Kermadec Trench

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The Kermadec Trench is an 8 km deep submarine trench east of the Kermadec Islands. Formed by the subduction of the Pacific Plate under the Indo-Australian Plate. The Kermadec Islands lie along the undersea Kermadec Ridge, which runs southwest from the islands towards the North Island of New Zealand and northeast towards Tonga (Kermadec-Tonga Arc). The four main islands are the peaks of volcanoes that rise high enough from the seabed to project above sea level. There are several other volcanoes in the chain that do not reach sea level, but form seamounts with between 65 and 1500 m of water above their peaks.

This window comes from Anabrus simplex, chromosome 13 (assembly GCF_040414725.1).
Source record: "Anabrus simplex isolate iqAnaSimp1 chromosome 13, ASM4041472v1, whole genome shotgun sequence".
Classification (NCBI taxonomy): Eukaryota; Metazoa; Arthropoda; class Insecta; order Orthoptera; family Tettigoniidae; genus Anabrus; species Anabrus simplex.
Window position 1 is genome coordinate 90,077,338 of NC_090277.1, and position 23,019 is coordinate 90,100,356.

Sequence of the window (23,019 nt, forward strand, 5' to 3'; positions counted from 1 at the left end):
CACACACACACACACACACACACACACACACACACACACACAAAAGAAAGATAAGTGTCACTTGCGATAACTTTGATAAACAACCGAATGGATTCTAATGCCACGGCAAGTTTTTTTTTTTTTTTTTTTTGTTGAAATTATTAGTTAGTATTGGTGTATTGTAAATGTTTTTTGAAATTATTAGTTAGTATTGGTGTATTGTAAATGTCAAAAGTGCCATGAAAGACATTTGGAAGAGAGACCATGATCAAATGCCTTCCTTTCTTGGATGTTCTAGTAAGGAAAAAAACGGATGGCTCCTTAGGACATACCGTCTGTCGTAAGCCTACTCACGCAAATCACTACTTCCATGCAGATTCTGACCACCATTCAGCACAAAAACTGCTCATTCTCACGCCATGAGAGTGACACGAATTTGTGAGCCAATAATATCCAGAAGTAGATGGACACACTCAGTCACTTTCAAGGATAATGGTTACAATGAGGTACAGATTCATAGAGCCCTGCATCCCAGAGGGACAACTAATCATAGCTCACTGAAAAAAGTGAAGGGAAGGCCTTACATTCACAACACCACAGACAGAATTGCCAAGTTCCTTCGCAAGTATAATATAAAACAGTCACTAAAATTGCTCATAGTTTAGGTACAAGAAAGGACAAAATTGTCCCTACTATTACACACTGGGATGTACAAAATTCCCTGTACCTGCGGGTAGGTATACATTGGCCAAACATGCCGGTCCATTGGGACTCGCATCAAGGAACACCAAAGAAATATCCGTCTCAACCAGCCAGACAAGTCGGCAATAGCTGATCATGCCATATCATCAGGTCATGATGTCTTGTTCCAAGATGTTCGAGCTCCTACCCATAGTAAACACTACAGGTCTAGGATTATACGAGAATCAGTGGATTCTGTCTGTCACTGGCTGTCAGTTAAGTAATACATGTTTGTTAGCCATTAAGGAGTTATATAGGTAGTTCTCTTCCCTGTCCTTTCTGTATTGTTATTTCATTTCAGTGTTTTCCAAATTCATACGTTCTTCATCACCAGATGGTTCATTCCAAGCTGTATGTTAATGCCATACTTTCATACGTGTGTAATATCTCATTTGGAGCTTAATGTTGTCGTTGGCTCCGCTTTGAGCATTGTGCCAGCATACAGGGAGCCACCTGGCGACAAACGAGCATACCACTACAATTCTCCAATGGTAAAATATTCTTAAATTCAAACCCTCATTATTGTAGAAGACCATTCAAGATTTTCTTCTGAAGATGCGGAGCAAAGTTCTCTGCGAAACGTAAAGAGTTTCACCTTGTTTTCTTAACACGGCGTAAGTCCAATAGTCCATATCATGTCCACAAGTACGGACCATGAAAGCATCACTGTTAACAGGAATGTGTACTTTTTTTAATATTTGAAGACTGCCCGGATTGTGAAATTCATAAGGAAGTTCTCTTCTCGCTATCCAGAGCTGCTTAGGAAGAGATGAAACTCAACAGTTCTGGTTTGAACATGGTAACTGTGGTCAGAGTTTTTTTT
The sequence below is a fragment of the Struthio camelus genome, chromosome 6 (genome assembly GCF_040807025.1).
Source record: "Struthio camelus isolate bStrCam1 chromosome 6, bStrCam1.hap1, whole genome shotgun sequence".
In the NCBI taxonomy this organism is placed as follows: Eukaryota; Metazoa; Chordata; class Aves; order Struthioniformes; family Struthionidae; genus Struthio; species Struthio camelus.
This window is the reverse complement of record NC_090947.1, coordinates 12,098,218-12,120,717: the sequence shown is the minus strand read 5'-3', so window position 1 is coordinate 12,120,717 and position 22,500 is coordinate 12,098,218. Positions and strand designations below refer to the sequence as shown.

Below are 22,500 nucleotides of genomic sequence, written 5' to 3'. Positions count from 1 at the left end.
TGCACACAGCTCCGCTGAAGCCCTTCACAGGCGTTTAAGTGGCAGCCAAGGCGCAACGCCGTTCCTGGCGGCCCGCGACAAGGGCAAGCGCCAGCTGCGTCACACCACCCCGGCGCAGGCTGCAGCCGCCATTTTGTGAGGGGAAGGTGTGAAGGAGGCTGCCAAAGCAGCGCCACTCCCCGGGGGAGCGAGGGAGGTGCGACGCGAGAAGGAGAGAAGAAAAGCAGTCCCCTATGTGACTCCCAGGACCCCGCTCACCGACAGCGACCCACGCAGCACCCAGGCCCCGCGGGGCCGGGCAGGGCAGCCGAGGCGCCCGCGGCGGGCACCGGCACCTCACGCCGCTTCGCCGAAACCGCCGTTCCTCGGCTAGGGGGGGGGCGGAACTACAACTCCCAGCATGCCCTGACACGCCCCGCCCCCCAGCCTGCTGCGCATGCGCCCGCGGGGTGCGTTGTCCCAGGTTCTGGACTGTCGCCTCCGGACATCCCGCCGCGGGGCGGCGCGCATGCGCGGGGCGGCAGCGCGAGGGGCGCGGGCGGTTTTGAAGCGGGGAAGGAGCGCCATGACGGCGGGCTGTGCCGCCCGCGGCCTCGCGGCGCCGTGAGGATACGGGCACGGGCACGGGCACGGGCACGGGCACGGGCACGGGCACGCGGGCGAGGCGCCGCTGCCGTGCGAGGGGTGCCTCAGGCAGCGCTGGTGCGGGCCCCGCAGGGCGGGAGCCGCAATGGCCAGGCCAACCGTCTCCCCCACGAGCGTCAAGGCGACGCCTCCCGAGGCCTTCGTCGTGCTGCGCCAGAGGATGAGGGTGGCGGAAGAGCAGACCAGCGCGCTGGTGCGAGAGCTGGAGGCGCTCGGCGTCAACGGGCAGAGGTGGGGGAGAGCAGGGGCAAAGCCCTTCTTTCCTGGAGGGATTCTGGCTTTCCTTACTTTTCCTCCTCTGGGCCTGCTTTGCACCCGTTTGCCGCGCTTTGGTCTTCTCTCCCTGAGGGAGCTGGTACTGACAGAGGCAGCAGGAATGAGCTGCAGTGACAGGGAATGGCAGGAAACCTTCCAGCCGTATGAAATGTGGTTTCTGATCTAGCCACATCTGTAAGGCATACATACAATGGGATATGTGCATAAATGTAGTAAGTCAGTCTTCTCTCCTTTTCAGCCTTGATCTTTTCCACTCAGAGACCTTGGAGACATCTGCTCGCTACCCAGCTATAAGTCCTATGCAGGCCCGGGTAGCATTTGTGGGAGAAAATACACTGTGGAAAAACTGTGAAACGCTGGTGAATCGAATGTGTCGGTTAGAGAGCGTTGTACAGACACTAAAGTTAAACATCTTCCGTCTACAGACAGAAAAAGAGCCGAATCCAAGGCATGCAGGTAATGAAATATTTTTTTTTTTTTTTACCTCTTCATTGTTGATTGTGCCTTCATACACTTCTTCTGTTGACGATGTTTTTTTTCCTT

The Kermadec region supports significant populations of ocean-dwelling predators such as tunas, billfish and sharks, along with numerous species of whales and dolphins. On the sea floor, corals and reef fish thrive and in the depths of the trench itself, unique communities of bacteria, mussels, worms and shrimps have developed in the extreme conditions surrounding the hot water (hydrothermal) vents.

Because the Kermadecs are located at the northern limit of survival for many temperate species and at the southern limit for tropical species, the islands are home to a unique and rare combination of different species. There are records of 53 species of seabirds, at least 150 species of fish, 88 species of decapods (crabs, lobsters, shrimp), and many more species that are still to be described or even found.

Learn more about the broader region: Australia New Zealand